Strangers I Know by Claudia Durastanti
An autobiographical fiction with meaning for any reader, particularly if language and its meaning to humankind is of interest. Sometimes funny and warm, sometimes dark and disturbing, it’s a great work of literature.
Truly literary in nature, this lovely work is ornamented by elegant language, rendered the more notable since it is a translation from Italian. An earthy and frank voice, that of Claudia, daughter of deaf parents who divides her time between Brooklyn and Italy narrates this vision of life in a dysfunctional family that is nonetheless a loving one. The proliferation of oddball relatives who are at least as flawed as Claudia’s parents provides a steady flow of humorous situations. The clash between traditional Italian and American lifestyles and the relentless modernization occurring during the late years of the twentieth century furnishes yet more opportunities for social and moral transgressions for the young girl who is perceptive and imaginative, both traits liable to lead to unhappiness.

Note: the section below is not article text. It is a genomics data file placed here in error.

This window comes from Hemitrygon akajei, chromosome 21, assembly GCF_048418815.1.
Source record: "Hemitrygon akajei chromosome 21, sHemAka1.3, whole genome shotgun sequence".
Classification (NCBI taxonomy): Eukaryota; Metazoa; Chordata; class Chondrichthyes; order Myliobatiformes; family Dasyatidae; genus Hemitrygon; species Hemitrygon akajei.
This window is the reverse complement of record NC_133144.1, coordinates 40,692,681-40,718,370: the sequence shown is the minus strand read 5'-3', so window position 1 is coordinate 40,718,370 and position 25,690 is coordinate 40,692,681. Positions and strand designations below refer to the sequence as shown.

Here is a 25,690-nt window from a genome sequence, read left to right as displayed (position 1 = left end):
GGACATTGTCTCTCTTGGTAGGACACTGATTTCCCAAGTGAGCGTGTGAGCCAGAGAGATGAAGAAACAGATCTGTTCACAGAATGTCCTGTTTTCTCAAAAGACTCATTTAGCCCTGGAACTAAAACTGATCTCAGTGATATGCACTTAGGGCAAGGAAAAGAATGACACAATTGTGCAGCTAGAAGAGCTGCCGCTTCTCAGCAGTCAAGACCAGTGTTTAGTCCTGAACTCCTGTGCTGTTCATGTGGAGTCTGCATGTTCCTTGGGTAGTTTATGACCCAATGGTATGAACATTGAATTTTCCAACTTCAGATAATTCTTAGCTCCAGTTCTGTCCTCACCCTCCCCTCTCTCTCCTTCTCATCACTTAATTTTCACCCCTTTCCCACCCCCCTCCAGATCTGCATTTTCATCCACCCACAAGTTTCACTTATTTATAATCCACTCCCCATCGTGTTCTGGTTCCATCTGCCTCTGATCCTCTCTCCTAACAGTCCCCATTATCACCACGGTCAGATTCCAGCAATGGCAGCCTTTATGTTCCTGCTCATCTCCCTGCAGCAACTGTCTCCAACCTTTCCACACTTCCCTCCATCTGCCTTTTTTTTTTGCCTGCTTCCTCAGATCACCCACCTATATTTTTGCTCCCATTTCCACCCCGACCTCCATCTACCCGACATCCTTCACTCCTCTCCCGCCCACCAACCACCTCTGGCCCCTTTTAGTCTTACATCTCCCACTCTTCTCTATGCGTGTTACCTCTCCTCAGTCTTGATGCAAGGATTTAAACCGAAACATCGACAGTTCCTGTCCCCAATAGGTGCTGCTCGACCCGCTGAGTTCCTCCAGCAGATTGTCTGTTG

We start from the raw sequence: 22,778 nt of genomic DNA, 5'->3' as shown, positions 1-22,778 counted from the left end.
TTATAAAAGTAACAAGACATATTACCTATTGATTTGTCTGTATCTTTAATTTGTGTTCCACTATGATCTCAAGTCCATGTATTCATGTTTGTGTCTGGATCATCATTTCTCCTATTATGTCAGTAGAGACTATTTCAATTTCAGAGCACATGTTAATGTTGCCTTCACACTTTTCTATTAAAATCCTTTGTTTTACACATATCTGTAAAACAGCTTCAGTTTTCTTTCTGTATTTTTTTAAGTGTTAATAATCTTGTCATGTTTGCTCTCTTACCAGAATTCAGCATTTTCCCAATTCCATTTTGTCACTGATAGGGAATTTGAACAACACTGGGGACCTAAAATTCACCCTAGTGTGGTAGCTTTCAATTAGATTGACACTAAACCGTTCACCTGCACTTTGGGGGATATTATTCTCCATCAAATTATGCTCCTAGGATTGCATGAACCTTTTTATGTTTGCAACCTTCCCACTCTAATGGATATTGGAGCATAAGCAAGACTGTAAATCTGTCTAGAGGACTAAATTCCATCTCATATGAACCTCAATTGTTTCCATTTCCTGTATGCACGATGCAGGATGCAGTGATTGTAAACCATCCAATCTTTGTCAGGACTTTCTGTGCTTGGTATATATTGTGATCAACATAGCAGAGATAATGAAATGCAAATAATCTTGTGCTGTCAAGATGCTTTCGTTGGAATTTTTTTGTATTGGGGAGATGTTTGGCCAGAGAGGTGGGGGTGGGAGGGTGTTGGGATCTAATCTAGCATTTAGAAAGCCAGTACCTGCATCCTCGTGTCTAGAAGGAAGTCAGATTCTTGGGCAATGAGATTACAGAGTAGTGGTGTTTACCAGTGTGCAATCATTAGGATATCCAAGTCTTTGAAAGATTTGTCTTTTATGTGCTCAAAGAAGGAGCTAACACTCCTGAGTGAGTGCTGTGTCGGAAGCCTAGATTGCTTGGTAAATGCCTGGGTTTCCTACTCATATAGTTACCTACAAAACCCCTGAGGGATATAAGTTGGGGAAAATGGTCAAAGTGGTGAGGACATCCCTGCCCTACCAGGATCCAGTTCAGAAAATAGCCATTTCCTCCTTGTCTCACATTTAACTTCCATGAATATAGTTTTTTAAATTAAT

This travelogue through the landscape of a life is punctuated by observations upon language, that magical invention that has elevated humankind but simultaneously provides pitfalls for those who contemplate its vagaries. In other words, those who think, suffer. Ignorance can surely be bliss, but in its absence, a thorny path presents itself. This autobiographical novel delves into the realms self-doubt, guilt and aborted passion, but also treads the byways of love, fulfillment and occasional happiness. The persistence of themes relating to deafness and the (mostly) unexplored difficulties thereof are enlightening to those who take hearing for granted. If the written word is not a large part of one’s consciousness, how does one interpret the world?
The author tells us that the chapters of this book were intended to be read in any order, and it seems likely that the meaning would remain the same. There is no established timeline or setting – time and place fluctuate in an apparently random manner without diminishing the relevance of the narration. And there is significant relevance. This is a thoughtful and ultimately loving account of life lived within one character’s head, but with touchstones each reader will surely recognize. It is a masterful work, and in this reader’s opinion, so is the translation.